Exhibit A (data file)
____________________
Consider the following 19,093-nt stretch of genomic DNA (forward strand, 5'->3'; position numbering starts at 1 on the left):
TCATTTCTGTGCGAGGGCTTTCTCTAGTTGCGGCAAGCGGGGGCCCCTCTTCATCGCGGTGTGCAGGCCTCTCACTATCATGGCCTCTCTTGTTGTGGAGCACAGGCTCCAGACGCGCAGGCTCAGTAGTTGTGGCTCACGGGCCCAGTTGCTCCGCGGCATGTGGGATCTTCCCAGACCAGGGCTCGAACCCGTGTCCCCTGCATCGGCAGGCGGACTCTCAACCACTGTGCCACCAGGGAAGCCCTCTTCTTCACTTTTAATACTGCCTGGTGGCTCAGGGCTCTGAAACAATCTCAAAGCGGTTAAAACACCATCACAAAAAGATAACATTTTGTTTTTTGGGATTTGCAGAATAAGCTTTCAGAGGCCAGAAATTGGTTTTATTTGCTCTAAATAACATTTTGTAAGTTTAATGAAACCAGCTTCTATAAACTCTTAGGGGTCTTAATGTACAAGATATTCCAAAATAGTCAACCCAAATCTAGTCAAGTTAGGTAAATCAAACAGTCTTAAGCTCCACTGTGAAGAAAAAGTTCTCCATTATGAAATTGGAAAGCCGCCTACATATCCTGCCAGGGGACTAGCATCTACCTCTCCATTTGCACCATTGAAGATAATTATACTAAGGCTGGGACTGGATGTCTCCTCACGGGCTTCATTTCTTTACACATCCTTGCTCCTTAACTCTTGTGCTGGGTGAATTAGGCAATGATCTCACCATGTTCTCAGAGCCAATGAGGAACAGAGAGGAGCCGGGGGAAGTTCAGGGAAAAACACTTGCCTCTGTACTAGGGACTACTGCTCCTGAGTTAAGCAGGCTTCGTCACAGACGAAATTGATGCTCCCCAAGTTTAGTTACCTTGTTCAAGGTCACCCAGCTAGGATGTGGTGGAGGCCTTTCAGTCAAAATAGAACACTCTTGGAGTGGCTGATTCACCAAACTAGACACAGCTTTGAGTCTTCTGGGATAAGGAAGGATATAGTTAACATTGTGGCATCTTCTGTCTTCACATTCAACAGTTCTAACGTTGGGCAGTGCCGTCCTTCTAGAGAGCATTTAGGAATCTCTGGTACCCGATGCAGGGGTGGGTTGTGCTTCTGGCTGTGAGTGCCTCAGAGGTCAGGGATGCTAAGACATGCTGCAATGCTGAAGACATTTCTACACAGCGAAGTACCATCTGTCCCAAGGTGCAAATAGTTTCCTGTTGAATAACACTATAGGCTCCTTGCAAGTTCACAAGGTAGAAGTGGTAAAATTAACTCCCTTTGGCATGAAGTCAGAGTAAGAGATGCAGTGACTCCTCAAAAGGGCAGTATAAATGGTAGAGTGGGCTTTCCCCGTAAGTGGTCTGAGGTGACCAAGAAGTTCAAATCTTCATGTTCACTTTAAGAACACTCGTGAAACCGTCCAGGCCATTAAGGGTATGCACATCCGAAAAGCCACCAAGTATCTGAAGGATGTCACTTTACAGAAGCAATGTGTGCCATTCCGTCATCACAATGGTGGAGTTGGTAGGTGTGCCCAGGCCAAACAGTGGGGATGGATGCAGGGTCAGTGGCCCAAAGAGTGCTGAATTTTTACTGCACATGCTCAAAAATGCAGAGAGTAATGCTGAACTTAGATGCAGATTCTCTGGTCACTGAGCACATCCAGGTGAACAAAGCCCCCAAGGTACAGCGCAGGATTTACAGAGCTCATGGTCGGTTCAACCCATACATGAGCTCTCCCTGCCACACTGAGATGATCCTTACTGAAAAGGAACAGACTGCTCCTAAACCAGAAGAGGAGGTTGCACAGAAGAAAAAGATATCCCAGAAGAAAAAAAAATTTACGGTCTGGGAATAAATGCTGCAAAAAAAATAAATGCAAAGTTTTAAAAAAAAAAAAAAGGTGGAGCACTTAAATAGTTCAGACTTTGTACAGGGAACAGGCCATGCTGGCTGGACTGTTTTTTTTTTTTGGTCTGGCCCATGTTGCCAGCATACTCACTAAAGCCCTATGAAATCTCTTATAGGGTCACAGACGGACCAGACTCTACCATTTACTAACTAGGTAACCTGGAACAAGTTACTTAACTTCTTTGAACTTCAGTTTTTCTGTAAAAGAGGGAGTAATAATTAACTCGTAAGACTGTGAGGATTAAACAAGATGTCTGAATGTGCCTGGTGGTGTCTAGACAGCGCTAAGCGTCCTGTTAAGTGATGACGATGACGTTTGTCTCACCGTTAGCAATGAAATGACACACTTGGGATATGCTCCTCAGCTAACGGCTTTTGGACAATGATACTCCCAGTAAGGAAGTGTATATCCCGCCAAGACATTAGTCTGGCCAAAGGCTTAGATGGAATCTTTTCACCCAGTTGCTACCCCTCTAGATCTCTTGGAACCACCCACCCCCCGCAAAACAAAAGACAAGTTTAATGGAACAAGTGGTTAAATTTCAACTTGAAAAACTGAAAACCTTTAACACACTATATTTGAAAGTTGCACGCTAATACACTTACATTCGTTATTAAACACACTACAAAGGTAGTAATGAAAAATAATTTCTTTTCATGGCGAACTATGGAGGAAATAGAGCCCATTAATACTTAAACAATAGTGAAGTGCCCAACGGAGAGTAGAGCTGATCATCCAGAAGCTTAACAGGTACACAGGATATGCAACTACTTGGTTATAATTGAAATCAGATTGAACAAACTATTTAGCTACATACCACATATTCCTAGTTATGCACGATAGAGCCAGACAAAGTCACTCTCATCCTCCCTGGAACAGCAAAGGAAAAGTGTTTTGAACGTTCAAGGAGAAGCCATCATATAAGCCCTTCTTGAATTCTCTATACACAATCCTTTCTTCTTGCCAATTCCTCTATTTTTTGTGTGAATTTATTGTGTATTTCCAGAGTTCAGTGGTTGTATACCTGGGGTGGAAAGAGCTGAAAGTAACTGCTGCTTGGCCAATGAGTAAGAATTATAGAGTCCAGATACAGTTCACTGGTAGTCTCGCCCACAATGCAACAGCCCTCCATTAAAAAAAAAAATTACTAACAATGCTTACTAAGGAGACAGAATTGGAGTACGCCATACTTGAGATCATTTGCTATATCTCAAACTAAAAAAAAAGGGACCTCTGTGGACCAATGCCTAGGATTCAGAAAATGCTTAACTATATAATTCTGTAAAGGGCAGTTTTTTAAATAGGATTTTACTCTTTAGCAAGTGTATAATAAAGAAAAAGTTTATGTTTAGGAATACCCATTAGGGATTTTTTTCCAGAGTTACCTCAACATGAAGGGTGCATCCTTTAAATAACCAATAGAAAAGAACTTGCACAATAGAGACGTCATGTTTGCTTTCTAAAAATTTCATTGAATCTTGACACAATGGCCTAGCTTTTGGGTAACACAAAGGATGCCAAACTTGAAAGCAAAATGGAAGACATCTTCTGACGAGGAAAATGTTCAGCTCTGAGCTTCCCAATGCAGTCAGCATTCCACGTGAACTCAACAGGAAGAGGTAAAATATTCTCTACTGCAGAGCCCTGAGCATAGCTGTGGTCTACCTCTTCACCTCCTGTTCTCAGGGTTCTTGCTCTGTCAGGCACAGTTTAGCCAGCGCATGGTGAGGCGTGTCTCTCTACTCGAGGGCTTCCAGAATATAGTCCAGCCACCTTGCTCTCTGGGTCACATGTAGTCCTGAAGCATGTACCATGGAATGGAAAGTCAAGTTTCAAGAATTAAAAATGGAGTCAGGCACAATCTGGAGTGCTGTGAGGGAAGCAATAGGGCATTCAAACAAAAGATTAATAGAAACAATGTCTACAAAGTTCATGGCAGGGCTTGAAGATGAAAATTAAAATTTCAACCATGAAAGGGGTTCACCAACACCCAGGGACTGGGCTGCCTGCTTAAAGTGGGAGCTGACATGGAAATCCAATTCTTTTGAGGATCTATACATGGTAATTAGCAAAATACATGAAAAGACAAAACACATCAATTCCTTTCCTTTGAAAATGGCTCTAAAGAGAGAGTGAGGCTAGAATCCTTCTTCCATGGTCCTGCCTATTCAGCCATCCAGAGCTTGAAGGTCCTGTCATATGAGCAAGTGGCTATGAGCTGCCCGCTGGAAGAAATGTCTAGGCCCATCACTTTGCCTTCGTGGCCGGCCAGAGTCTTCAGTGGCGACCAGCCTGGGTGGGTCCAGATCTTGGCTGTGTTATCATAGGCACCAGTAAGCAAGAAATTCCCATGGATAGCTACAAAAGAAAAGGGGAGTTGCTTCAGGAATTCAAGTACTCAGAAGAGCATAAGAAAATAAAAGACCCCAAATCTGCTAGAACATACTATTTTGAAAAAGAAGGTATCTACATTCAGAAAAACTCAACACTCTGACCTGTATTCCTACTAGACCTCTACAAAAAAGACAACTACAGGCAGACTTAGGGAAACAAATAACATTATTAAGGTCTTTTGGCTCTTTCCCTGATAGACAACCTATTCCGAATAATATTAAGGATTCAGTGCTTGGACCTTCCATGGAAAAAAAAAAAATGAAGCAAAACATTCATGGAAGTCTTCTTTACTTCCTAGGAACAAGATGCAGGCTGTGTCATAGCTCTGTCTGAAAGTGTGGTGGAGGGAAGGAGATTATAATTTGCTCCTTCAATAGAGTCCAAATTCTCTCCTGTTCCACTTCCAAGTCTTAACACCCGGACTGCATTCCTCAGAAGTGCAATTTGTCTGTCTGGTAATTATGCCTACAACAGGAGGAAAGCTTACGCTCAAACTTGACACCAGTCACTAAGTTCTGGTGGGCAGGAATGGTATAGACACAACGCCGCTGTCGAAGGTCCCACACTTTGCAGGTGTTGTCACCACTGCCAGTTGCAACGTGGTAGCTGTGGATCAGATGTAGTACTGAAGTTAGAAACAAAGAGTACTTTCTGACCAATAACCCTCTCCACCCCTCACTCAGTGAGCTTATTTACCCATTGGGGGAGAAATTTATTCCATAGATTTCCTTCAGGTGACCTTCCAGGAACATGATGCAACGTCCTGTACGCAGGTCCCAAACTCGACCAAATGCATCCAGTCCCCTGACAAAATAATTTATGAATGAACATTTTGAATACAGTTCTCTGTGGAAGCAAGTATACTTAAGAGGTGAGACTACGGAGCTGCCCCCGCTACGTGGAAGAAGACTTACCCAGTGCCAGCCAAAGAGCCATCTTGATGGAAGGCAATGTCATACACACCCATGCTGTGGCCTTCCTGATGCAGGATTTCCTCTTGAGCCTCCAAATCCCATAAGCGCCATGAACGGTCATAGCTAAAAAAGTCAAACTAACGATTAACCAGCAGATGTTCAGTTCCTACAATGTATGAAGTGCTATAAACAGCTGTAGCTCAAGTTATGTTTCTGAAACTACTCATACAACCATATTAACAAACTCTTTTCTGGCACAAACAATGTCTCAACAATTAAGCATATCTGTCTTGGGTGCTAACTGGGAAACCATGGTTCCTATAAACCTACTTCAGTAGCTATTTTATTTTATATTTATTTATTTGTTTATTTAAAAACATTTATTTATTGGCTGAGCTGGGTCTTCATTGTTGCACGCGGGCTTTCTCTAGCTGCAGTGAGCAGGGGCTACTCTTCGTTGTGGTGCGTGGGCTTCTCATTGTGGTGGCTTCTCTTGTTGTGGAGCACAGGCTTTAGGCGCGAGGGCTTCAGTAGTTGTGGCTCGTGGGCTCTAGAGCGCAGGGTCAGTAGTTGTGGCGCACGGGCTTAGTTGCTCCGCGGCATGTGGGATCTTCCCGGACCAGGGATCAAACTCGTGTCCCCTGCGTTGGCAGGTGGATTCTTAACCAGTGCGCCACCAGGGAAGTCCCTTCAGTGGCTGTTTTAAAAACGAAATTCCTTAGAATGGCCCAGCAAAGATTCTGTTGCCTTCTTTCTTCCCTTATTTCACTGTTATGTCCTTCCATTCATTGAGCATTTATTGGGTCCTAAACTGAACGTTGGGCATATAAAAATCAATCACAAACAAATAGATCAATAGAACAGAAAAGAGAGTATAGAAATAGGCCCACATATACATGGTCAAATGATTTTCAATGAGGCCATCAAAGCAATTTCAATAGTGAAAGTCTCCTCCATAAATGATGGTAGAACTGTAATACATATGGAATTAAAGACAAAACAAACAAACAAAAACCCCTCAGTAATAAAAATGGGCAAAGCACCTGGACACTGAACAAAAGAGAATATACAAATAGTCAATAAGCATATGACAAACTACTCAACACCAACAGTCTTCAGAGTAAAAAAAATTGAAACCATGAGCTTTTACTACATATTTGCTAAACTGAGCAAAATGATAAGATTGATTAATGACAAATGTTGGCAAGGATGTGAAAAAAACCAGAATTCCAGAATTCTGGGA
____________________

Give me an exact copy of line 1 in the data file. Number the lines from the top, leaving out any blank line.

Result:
Consider the following 19,093-nt stretch of genomic DNA (forward strand, 5'->3'; position numbering starts at 1 on the left):